This is important because one of the biggest hurdles in health care is hospital readmittance. Patients should follow their treatment recommendations when they go home. But they often do not. A startup called AiCure is using mobile technology and facial recognition technologies to determine if a patient is taking the right medications. Facial recognition is a well-known task in machine learning; recently Facebook told the world how they achieve near-human accuracy at this, with the project called DeepFace.

Other promising use cases (sorry we cannot give enough attention to all) include

  • Medical resources allocation
  • Alerting and diagnostics from real-time patient data embedded devices
  • Physician attrition (hospitals love physicians with multiple hospital admission privileges, but so do other hospital systems)
  • Survival analysis
  • Readmission risk

Throughout this analysis, we mentioned wearables or embedded devices. Big Data by now has a great way of dealing with the requirements posed by variables, as well as solving the processing problems and applying machine learning in the process. Incidentally, we at Elephant Scale teach these building blocks, such as Kafka and Cassandra, and many others. We also teach Machine Learning.

This cartoon is a play on the Hadoop logo, which is an elephant, just of a different color. Hadoop is the foundation of many Big Data technologies.

This is all very exciting, you might say, but as a healthcare executive or an IT director, what am I to do today?

What steps can you take today?

There are things that you can do today, that will prepare you for the revolution that is to happen in a few years.

Implement Big Data lakes

A “data lake” is a collection of Hadoop clusters. Hadoop is a tried and proven building block for Big Data. All of the newer tools, such as Spark, are still based at least on the Hadoop storage, called HDFS, and often you need to use multiple Hadoop tools. The new offerings will need to get their data from somewhere, and if you prepare for this now, you will be many steps ahead of the game. When the providers of machine learning solutions will come with their applications, they will find your data ready for them.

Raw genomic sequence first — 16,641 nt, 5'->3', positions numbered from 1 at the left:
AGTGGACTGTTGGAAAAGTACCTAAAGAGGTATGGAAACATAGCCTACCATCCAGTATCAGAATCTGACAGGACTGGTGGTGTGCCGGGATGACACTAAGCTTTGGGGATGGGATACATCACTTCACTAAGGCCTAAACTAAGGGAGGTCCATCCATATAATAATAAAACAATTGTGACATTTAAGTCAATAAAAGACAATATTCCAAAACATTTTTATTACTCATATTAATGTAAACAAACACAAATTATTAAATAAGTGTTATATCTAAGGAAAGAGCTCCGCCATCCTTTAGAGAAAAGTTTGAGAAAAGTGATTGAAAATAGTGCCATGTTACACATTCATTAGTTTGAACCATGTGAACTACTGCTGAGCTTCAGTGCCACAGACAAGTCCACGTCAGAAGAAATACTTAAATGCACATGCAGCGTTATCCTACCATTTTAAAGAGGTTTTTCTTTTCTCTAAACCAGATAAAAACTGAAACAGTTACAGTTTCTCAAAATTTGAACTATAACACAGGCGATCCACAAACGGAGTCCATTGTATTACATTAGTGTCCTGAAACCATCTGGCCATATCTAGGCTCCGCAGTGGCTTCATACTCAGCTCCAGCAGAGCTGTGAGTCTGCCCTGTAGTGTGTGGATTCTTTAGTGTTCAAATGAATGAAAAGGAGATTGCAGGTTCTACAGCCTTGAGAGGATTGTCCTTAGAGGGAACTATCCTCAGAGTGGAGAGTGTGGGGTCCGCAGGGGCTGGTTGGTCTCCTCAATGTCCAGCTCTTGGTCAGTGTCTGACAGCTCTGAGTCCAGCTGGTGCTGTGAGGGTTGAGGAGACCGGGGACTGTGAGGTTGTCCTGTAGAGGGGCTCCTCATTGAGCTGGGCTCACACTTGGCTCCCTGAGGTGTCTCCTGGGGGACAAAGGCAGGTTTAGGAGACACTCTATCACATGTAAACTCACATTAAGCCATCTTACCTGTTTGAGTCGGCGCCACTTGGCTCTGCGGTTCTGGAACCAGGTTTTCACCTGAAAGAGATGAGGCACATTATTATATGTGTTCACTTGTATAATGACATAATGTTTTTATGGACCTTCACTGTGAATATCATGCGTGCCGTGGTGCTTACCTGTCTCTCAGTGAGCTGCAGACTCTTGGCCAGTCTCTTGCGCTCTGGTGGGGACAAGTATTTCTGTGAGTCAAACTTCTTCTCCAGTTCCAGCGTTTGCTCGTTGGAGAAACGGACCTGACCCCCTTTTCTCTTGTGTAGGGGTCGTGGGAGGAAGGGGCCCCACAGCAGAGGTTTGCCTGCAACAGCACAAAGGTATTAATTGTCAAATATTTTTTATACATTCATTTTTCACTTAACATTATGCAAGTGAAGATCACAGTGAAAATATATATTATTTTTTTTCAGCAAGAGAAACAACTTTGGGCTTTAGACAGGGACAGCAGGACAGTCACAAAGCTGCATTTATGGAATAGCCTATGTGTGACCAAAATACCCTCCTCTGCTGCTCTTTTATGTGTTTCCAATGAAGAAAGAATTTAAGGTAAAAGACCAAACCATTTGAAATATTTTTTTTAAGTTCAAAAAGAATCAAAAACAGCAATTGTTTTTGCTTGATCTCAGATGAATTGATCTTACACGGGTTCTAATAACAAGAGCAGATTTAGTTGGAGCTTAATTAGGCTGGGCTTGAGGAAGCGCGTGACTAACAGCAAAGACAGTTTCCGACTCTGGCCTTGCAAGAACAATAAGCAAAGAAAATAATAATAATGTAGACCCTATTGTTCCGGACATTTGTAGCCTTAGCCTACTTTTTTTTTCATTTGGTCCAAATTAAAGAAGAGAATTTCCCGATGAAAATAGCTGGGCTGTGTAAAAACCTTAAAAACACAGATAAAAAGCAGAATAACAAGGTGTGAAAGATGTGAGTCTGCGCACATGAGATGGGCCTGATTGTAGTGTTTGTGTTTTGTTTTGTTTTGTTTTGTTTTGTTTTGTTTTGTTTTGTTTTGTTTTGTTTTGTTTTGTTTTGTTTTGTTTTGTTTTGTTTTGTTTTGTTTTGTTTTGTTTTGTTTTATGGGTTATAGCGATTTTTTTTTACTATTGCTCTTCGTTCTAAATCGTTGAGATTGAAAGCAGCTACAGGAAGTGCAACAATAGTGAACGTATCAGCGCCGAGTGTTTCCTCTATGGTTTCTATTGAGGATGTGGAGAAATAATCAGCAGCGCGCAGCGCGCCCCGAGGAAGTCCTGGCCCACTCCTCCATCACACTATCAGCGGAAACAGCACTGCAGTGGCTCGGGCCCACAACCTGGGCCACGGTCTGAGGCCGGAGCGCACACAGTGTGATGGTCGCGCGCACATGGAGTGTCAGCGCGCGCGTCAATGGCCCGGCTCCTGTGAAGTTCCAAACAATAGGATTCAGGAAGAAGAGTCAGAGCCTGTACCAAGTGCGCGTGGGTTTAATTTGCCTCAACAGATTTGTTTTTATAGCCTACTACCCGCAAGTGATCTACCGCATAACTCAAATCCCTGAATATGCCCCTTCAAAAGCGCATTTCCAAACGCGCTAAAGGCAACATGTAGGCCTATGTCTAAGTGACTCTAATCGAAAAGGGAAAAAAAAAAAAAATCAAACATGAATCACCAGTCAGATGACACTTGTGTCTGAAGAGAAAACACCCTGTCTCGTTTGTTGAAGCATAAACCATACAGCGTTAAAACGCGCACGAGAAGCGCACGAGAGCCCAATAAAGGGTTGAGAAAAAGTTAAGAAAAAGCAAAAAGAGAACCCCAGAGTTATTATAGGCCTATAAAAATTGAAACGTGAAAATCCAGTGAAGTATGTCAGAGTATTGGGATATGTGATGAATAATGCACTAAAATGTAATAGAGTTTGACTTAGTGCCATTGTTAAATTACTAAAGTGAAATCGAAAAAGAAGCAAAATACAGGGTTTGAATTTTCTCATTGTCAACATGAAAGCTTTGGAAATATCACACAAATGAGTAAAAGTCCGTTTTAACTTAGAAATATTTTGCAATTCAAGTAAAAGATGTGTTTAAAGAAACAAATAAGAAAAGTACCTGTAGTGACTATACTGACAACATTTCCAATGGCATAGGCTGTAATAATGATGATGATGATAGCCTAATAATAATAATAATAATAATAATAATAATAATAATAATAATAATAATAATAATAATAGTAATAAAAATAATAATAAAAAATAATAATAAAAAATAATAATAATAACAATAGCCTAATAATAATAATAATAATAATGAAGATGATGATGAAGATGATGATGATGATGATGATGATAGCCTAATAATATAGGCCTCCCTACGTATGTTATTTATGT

Implement Big Data education

This is based on our customer experience. We teach for one of the major financial institutions. Initially, they were a leader in innovative offerings, but these were later copied by competitors. The company then implemented the Big Data learning initiative; that gave the power of Big Data to all of their financial analysts. These experts then came up with new approaches, such as new ways of customer segmentation, leading to improved effectiveness of perks and promotions.

The main idea is similar to one of the business gurus, who tells us that “if you want people to be more fit, put bikes within the easy reach of the people.”

Start using your existing resources

If you are, say, a hospital system, your unique advantages are the data that you have, and the researchers who are already working with that data. However, to implement machine learning, you need the knowledge of how to bring these together. Once your team is brought together and is equipped with knowledge, you can embark on the machine learning today.


Keep in mind, that in Machine Learning, you cannot know what the data will tell you. Rather, you need to start playing with the data. Then you will find trends, clusters, dependencies, anomalies, etc. It is hard to ”invent” a data science project. It needs to come as a result of the work of your researchers, their newly acquired machine learning skills, and their experiments with the data.

We sincerely wish you success on this journey. We at Elephant Scale teach courses in the technologies needed to put this advice into practice, and we can and will be glad to help.



Mark Kerzner
Written by:

Mark Kerzner

Mark Kerzner is the co-founder of Elephantscale. He is a Trainer, Author(AI, Machine Learning, Spark, Hadoop, NoSQL, Blockchain)